The former head of world sailing's governing body has claimed he was fired for pushing to move the Olympic sailing venue out of Rio de Janiero's Guanabara Bay due to pollution concerns.

Peter Sowrey, who left his role as chief executive of ISAF in December after just five months in the job, told the Guardian he was forced out of the organisation as he was too vocal on the issue of water quality. Sowrey proposed to move the event to Buzios, a coastal resort about 175km north east of Rio that has been host to several large sailing events, but was "told to gag myself on the subject".

"The board felt I was way too aggressive. They basically voted me out. I didn't resign. The board finally told me to leave," he said.

Andy Hunt took over the helm of the organisation earlier this month and sailing is still scheduled to begin in August in the sewage-filled bay, despite tests revealing the levels of contamination were well outside what would be considered safe.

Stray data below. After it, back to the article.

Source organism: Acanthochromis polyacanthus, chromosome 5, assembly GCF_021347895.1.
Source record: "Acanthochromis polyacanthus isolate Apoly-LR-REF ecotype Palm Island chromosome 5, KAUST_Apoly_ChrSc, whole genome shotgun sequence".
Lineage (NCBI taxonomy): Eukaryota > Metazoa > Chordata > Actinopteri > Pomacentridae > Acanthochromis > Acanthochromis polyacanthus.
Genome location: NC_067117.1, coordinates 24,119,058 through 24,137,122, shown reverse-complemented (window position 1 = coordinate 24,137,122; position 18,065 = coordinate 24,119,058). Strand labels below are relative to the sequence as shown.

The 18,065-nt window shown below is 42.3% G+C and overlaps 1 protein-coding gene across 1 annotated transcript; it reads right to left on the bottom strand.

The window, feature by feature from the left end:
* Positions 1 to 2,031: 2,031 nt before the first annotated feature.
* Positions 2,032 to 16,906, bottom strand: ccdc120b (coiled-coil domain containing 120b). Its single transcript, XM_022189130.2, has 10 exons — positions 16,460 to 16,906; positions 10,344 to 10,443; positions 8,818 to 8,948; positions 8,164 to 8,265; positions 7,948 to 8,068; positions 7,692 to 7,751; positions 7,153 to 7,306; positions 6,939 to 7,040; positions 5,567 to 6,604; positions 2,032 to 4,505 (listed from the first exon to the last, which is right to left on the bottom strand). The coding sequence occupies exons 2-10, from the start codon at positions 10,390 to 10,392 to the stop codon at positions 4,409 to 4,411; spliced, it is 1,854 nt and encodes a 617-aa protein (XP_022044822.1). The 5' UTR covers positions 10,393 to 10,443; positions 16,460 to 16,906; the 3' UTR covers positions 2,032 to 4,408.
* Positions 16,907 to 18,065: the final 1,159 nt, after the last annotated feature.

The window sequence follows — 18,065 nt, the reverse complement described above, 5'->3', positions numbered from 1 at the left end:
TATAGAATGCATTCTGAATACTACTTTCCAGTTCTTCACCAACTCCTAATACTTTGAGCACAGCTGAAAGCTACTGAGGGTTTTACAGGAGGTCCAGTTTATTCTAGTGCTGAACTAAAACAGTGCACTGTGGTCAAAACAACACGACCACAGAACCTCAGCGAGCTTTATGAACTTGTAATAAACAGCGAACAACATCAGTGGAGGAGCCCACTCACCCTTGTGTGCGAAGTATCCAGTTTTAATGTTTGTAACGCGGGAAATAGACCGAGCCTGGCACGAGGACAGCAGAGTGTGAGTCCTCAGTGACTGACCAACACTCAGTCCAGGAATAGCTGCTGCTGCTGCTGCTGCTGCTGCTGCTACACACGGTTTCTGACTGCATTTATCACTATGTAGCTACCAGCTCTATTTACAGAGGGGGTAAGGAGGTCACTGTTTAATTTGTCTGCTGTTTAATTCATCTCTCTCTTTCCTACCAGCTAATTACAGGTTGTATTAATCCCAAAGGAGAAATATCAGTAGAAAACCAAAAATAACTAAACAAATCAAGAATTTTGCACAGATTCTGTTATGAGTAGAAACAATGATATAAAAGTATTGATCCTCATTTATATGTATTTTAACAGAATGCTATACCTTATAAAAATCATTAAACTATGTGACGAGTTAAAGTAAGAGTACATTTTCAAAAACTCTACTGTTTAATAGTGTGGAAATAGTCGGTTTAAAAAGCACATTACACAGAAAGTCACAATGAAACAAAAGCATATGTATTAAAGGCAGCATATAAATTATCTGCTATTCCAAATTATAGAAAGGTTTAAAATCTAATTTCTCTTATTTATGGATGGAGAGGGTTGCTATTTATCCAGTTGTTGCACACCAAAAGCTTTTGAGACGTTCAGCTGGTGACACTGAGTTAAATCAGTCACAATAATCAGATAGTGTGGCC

Sowrey and Hunt both acknowledge the picturesque bay, which is overlooked by the famous Christ the Redeemer monument and Sugarloaf Mountain behind it, will make for spectacular pictures, opening the sport up to the kind of television coverage it seldom enjoys.

But it could also bring unwanted attention if sailors fall ill or the debris in the water catches on rudders and costs someone an Olympic gold medal.

Sowrey said looking at Guanabara Bay on "fact-based, data-driven model we would never consider sailing in that quality of water".

Independent testing of the bay conducted by the AP over the past year revealed disease-causing viruses linked to human sewage at levels thousands of times above what would be considered alarming in the US or Europe. The tests include the venue for sailing but also Rio's Olympic venues for rowing, canoeing, open-water swimming and triathlon.

About 1,600 athletes will compete in these venues during the Olympics, and hundreds more during the subsequent Paralympics.

When he first learned of the AP analysis, Sowrey supported the same kind of independent viral testing but he said he was nudged to support the position adopted by the International Olympic Committee, the World Health Organisation and local organisers; that the bacteria-only testing was sufficient. "I was just stepping on toes," Sowrey said.